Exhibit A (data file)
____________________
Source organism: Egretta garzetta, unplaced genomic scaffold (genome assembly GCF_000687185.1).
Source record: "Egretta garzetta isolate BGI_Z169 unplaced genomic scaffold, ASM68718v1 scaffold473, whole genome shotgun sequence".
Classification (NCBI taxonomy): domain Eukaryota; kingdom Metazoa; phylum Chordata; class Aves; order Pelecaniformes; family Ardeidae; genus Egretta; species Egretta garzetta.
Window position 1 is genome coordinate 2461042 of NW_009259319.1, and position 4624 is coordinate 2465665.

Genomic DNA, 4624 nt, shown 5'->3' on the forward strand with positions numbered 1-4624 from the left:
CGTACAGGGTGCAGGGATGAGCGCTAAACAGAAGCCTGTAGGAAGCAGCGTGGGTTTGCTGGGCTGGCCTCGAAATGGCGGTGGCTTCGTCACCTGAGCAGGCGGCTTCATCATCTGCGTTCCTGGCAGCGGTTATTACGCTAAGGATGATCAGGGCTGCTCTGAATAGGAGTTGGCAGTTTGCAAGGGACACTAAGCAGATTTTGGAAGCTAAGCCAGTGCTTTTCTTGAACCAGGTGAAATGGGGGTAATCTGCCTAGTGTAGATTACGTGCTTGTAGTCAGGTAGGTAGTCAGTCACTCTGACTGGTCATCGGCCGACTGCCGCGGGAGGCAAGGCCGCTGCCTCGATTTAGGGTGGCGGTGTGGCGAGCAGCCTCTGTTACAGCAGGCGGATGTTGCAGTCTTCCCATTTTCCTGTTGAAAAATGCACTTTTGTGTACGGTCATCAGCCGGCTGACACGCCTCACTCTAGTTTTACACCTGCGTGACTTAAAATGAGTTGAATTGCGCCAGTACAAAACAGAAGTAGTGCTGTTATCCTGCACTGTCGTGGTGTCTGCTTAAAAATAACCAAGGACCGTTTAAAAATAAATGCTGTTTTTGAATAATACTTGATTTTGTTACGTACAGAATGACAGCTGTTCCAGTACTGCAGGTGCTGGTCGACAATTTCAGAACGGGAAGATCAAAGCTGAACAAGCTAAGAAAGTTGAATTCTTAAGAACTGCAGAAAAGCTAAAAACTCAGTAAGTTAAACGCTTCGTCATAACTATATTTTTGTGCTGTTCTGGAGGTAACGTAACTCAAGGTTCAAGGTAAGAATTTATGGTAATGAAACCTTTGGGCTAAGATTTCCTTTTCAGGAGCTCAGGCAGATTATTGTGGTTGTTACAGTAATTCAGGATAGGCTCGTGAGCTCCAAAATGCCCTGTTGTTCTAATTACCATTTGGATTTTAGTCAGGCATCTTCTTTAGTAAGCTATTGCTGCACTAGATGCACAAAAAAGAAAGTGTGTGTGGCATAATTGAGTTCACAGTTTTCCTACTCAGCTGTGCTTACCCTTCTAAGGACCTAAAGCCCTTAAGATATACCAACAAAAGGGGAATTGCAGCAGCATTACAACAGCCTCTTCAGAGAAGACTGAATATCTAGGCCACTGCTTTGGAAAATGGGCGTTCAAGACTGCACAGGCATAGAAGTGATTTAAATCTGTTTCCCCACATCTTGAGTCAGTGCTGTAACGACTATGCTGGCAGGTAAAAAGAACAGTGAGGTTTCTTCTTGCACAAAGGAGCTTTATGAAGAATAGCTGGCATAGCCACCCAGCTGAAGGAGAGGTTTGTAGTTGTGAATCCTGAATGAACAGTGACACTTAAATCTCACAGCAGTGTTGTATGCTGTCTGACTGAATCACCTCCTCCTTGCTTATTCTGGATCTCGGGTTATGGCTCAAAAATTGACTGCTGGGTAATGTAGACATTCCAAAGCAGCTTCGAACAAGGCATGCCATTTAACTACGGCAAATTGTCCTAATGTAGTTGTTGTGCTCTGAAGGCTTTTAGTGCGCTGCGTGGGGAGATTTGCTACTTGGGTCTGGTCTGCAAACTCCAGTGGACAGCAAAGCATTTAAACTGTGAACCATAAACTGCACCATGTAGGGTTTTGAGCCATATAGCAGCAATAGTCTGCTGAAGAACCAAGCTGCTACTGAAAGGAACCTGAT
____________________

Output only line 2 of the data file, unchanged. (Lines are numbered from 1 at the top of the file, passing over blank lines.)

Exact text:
Source record: "Egretta garzetta isolate BGI_Z169 unplaced genomic scaffold, ASM68718v1 scaffold473, whole genome shotgun sequence".